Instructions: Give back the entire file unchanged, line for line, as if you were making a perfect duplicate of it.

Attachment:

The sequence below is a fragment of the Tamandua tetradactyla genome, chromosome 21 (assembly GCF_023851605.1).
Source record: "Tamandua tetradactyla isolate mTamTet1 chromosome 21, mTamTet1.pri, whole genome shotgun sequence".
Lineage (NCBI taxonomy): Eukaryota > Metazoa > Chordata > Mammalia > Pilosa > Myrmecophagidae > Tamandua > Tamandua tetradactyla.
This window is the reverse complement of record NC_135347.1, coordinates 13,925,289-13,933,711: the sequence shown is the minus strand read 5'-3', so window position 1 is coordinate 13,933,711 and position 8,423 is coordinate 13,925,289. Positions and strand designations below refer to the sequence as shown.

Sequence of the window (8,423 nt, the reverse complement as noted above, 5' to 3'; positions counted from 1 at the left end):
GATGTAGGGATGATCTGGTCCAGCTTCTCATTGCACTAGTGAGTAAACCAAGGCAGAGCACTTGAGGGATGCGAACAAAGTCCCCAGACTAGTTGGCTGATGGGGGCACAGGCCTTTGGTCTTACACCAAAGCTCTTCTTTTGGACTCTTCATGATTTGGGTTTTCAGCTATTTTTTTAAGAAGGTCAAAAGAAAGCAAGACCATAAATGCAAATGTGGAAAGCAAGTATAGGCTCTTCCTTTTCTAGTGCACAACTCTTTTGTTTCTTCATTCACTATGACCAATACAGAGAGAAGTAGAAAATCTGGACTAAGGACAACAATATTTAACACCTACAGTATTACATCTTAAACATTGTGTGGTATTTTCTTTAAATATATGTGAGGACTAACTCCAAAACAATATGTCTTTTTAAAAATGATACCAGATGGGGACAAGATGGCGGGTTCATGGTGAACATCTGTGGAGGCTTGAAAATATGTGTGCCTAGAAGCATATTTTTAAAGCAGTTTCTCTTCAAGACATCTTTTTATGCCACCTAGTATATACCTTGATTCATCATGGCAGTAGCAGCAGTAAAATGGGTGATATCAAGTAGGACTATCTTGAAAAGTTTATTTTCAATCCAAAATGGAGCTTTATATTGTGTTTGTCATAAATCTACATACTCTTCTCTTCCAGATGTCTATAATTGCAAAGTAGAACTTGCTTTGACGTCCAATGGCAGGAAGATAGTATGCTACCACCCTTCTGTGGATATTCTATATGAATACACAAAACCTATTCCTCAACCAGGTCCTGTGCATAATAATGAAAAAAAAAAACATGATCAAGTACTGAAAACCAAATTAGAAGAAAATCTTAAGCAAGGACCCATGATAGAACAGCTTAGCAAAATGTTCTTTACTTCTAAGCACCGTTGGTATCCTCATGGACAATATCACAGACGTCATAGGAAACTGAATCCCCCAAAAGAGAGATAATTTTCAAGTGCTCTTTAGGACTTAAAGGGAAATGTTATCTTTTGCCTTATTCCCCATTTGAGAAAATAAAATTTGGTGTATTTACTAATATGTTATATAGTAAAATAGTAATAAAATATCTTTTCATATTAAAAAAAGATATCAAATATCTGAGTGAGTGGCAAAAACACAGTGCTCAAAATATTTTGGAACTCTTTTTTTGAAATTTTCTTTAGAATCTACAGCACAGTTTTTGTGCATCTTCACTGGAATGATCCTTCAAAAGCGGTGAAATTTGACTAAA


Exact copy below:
The sequence below is a fragment of the Tamandua tetradactyla genome, chromosome 21 (assembly GCF_023851605.1).
Source record: "Tamandua tetradactyla isolate mTamTet1 chromosome 21, mTamTet1.pri, whole genome shotgun sequence".
Lineage (NCBI taxonomy): Eukaryota > Metazoa > Chordata > Mammalia > Pilosa > Myrmecophagidae > Tamandua > Tamandua tetradactyla.
This window is the reverse complement of record NC_135347.1, coordinates 13,925,289-13,933,711: the sequence shown is the minus strand read 5'-3', so window position 1 is coordinate 13,933,711 and position 8,423 is coordinate 13,925,289. Positions and strand designations below refer to the sequence as shown.

Sequence of the window (8,423 nt, the reverse complement as noted above, 5' to 3'; positions counted from 1 at the left end):
GATGTAGGGATGATCTGGTCCAGCTTCTCATTGCACTAGTGAGTAAACCAAGGCAGAGCACTTGAGGGATGCGAACAAAGTCCCCAGACTAGTTGGCTGATGGGGGCACAGGCCTTTGGTCTTACACCAAAGCTCTTCTTTTGGACTCTTCATGATTTGGGTTTTCAGCTATTTTTTTAAGAAGGTCAAAAGAAAGCAAGACCATAAATGCAAATGTGGAAAGCAAGTATAGGCTCTTCCTTTTCTAGTGCACAACTCTTTTGTTTCTTCATTCACTATGACCAATACAGAGAGAAGTAGAAAATCTGGACTAAGGACAACAATATTTAACACCTACAGTATTACATCTTAAACATTGTGTGGTATTTTCTTTAAATATATGTGAGGACTAACTCCAAAACAATATGTCTTTTTAAAAATGATACCAGATGGGGACAAGATGGCGGGTTCATGGTGAACATCTGTGGAGGCTTGAAAATATGTGTGCCTAGAAGCATATTTTTAAAGCAGTTTCTCTTCAAGACATCTTTTTATGCCACCTAGTATATACCTTGATTCATCATGGCAGTAGCAGCAGTAAAATGGGTGATATCAAGTAGGACTATCTTGAAAAGTTTATTTTCAATCCAAAATGGAGCTTTATATTGTGTTTGTCATAAATCTACATACTCTTCTCTTCCAGATGTCTATAATTGCAAAGTAGAACTTGCTTTGACGTCCAATGGCAGGAAGATAGTATGCTACCACCCTTCTGTGGATATTCTATATGAATACACAAAACCTATTCCTCAACCAGGTCCTGTGCATAATAATGAAAAAAAAAAACATGATCAAGTACTGAAAACCAAATTAGAAGAAAATCTTAAGCAAGGACCCATGATAGAACAGCTTAGCAAAATGTTCTTTACTTCTAAGCACCGTTGGTATCCTCATGGACAATATCACAGACGTCATAGGAAACTGAATCCCCCAAAAGAGAGATAATTTTCAAGTGCTCTTTAGGACTTAAAGGGAAATGTTATCTTTTGCCTTATTCCCCATTTGAGAAAATAAAATTTGGTGTATTTACTAATATGTTATATAGTAAAATAGTAATAAAATATCTTTTCATATTAAAAAAAGATATCAAATATCTGAGTGAGTGGCAAAAACACAGTGCTCAAAATATTTTGGAACTCTTTTTTTGAAATTTTCTTTAGAATCTACAGCACAGTTTTTGTGCATCTTCACTGGAATGATCCTTCAAAAGCGGTGAAATTTGACTAAA